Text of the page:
by CMDR Rick Westoby, OAM, RAN
Past History of the Site
The site of HMAS Waterhen, on the shoreline of Balls Head Bay, sits within the traditional land of the Cammeraygal (Gammeraigal) people, one of seven clan groups who lived around the edges of Sydney Harbour on the north and south sides. The Cammaraygal’s land, including Balls Head, extended east to Cremorne Point, west to Woodford Bay and north towards Turramurra. Archaeology from around Cammeray dates the occupation of the lower North Shore back at least 5,800 years, although with dates of up to 30,000 years around Parramatta, it is likely that people lived in and around Balls Head for longer than the local dates suggest.
Evidence of human occupation of Balls Head is particularly strong for the Sydney region. A large midden site was excavated in the 1970s to a depth of 1.2 metres, while a series of rock engravings hint at this site’s spiritual and totemic significance for the Cammeraygal. Over 450 stone artefacts— including flakes as well as worked pieces—were recovered, as were some glass pieces, suggesting that the site continued to be occupied after European arrival in 1788. Indeed, Aboriginal people were still camping periodically at Berrys Bay, the next bay to the west, until the 1870s.This may also have been occurring on parts of Balls Head, as it was undeveloped and relatively remote through much of the nineteenth century. The midden site was primarily made up of rock oysters, hairy mussels and Sydney cockles, often associated with food collection by Aboriginal women. Archaeologists concluded that the mix of women’s artefacts and more-traditionally male artefacts related to stone tool production, suggesting a site of mixed-gender use. The burial of an Aboriginal woman in the midden at Balls Head was also discovered during the excavations on the site and is also the site of a series of Aboriginal rock engravings. These include a human or ancestral figure, fish and a large whale with a man inside. Some Aboriginal people suggest this figure represents a clever man, with the whale figure carved high on the escarpment giving a view of the harbour to allow the whales to be sung in for the people.
It was widely recorded in the accounts of early colonial officers, diarists and letter writers that the Cammeraygal were important in law and ceremony around the harbour, and would often preside over initiations and other traditional gatherings. One of the men was Carradah, who met Lieutenant Ball, after whom Balls Head is named. Ball and Carradah swapped names, an indication of the closeness of their friendship. Barrangaroo was a prominent Cammeraygal woman in the early colony and the wife of Bennelong.
Balls Head, named after the officer Lieutenant Henry Lidgbird Ball, Captain of HMS Supply of the First Fleet, was a prominent, rocky peninsula fronting a deep-water bay, one of a series of outcrops on the northern shore of the harbour. HMAS Waterhen is located on the eastern shoreline of Balls Head Bay, within what was the colonial estate of the business partners and colonial traders Edward Wollstonecraft and Alexander Berry.
Wollstonecraft and Berry had arrived in separate ships in Sydney in 1819, and established themselves as merchant traders in lower George Street, near the wharves of the growing colonial town, where they built a warehouse and ran their business. In 1820, while Berry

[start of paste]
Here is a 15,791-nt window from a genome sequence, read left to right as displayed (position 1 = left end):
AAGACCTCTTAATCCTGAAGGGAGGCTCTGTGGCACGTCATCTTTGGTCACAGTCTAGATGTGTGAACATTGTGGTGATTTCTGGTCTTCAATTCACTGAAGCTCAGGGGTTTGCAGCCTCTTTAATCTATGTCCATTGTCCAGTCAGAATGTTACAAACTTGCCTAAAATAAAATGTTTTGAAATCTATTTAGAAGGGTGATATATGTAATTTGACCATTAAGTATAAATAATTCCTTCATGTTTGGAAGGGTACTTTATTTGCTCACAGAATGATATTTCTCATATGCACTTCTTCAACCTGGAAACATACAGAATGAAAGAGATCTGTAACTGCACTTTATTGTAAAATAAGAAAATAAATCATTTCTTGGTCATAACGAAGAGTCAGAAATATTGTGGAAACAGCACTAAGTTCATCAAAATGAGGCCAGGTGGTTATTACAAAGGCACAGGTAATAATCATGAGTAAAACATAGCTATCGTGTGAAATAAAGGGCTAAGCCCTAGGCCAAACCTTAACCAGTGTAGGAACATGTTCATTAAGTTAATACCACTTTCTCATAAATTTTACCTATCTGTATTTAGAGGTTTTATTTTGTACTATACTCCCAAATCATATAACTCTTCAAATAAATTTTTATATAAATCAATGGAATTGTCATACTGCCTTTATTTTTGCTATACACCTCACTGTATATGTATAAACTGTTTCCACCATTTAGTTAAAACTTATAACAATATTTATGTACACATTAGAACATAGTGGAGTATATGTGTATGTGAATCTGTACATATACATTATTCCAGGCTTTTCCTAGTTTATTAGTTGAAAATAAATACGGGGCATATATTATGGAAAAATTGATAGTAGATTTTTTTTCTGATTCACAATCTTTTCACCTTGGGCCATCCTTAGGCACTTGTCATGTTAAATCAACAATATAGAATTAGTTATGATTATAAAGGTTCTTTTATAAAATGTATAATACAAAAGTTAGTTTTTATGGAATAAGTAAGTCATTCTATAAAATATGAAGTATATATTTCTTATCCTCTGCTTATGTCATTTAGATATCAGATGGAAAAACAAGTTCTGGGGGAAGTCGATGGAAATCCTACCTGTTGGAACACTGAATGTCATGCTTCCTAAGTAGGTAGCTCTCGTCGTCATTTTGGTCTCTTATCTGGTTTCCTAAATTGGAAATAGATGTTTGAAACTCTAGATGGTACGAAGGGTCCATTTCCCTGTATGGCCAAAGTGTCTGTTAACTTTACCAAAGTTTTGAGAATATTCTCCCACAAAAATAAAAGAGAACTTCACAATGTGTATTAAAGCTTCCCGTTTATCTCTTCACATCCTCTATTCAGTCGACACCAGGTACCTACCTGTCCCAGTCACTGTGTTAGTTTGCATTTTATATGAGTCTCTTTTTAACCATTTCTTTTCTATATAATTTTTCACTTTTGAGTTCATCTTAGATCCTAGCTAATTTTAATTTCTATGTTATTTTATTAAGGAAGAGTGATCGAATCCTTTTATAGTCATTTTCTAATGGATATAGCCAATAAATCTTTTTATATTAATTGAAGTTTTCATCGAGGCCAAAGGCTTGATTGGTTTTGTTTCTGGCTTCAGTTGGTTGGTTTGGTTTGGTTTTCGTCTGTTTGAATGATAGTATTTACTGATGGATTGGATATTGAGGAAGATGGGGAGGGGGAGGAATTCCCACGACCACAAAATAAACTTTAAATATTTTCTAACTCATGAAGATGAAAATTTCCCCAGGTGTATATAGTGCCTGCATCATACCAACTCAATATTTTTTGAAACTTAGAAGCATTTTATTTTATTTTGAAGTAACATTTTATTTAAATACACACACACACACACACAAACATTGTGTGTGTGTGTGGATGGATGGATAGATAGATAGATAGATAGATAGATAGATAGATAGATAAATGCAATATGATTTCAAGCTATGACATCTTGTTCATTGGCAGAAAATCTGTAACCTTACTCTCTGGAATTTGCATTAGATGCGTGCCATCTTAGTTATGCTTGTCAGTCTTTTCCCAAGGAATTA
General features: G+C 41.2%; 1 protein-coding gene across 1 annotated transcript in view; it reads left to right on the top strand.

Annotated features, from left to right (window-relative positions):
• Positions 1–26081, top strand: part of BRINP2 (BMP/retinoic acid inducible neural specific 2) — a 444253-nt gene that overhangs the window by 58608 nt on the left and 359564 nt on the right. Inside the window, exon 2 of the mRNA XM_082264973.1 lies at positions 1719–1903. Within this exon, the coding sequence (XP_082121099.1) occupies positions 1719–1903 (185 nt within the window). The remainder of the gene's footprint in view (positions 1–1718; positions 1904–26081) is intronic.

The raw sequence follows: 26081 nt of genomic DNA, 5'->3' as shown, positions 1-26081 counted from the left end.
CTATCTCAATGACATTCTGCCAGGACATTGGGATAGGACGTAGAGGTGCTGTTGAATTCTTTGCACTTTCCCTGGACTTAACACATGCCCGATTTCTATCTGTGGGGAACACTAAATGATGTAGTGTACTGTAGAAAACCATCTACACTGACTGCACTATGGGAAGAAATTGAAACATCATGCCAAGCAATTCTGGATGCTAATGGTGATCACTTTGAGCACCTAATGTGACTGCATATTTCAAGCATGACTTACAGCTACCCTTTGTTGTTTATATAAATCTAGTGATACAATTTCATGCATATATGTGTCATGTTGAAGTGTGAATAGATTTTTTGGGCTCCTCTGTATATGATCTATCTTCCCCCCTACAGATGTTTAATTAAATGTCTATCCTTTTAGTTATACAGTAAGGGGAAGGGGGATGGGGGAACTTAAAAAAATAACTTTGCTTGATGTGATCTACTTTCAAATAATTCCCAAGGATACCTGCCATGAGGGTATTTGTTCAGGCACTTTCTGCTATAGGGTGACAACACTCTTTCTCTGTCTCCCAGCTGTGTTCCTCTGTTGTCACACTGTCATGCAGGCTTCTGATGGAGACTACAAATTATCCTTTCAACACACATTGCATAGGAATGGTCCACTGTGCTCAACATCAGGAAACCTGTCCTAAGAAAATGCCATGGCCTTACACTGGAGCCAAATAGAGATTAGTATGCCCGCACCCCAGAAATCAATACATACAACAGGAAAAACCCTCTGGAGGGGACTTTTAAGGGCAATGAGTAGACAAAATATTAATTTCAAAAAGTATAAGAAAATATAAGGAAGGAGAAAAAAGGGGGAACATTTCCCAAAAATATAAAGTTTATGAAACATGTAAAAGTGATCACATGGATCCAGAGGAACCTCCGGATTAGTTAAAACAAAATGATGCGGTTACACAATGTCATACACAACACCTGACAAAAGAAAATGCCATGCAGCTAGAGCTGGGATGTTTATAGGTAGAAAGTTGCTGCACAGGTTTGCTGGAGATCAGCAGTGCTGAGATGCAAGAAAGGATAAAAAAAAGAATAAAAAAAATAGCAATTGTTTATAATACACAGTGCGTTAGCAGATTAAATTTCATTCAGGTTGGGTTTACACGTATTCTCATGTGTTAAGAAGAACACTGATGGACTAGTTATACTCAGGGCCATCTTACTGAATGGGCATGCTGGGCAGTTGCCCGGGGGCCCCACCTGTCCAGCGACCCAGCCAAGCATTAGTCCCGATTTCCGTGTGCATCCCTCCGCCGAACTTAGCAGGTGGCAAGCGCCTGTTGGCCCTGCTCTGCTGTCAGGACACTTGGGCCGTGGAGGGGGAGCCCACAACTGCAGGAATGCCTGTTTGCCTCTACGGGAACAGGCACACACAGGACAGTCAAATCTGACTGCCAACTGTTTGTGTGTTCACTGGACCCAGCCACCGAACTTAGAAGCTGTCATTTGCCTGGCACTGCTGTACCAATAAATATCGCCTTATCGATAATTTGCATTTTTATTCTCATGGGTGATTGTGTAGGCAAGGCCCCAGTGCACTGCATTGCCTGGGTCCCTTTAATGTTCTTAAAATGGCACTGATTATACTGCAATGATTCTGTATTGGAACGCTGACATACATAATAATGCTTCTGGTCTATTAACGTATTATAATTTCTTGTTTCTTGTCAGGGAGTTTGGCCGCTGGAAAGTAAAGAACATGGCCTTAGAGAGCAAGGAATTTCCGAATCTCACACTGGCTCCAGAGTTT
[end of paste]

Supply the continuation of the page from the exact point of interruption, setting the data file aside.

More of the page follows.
was in England arranging new cargos for the colony, Wollstonecraft appealed to Governor Macquarie for some land for both men, stating that both intended to settle in the colony. They were duly granted 2,000 acres each, with Wollstonecraft having 524 acres of his total grant located on the lower North Shore. To this portion he gave the name ‘Crows Nest Farm’ and built a house overlooking the harbour. Berry returned to Sydney in 1821, and together with Wollstonecraft, successfully applied for a further 10,000 acres of land which they located on the Shoalhaven River. This new estate, which Berry named Coolangatta, was rich in timber such as cedar, and when cleared, was used for growing tobacco and other agricultural products. The partners split their time between North Sydney and Coolangatta, ensuring one or the other was always at each place.
Although Coolangatta was increasingly productive, the poor quality of the soil and the rugged nature of the foreshores at the Crows Nest Farm meant little was developed across the estate before Wollstonecraft’s death in 1832, save for some quarries and the cutting of timber to sell. By then, Berry had married Wollstonecraft’s sister Elizabeth (in 1827) and the Crows Nest estate had passed to him. By 1837 he had managed to increase the estate to over 800 acres and had erected a new house for himself and his wife in what is now the North Sydney CBD. After his wife’s death in 1845, Berry retreated to the house, becoming a recluse, and leaving the on-site running of his estates to his brother David.
Due to the unproductive nature of much of the Crows Nest Farm, Berry had been subdividing and selling portions of it since the 1830s and, by 1846, the population of the area was recorded as 412. Berry had donated land for St Thomas’ Church to be built and set aside a portion for a cemetery. Taking advantage of the small but growing interest in the area, Berry further subdivided his estate from 1853, with the gradual development of the town of North Sydney from 1854. In 1867 the area was incorporated as the Borough of St Leonard’s, despite Berry’s opposition.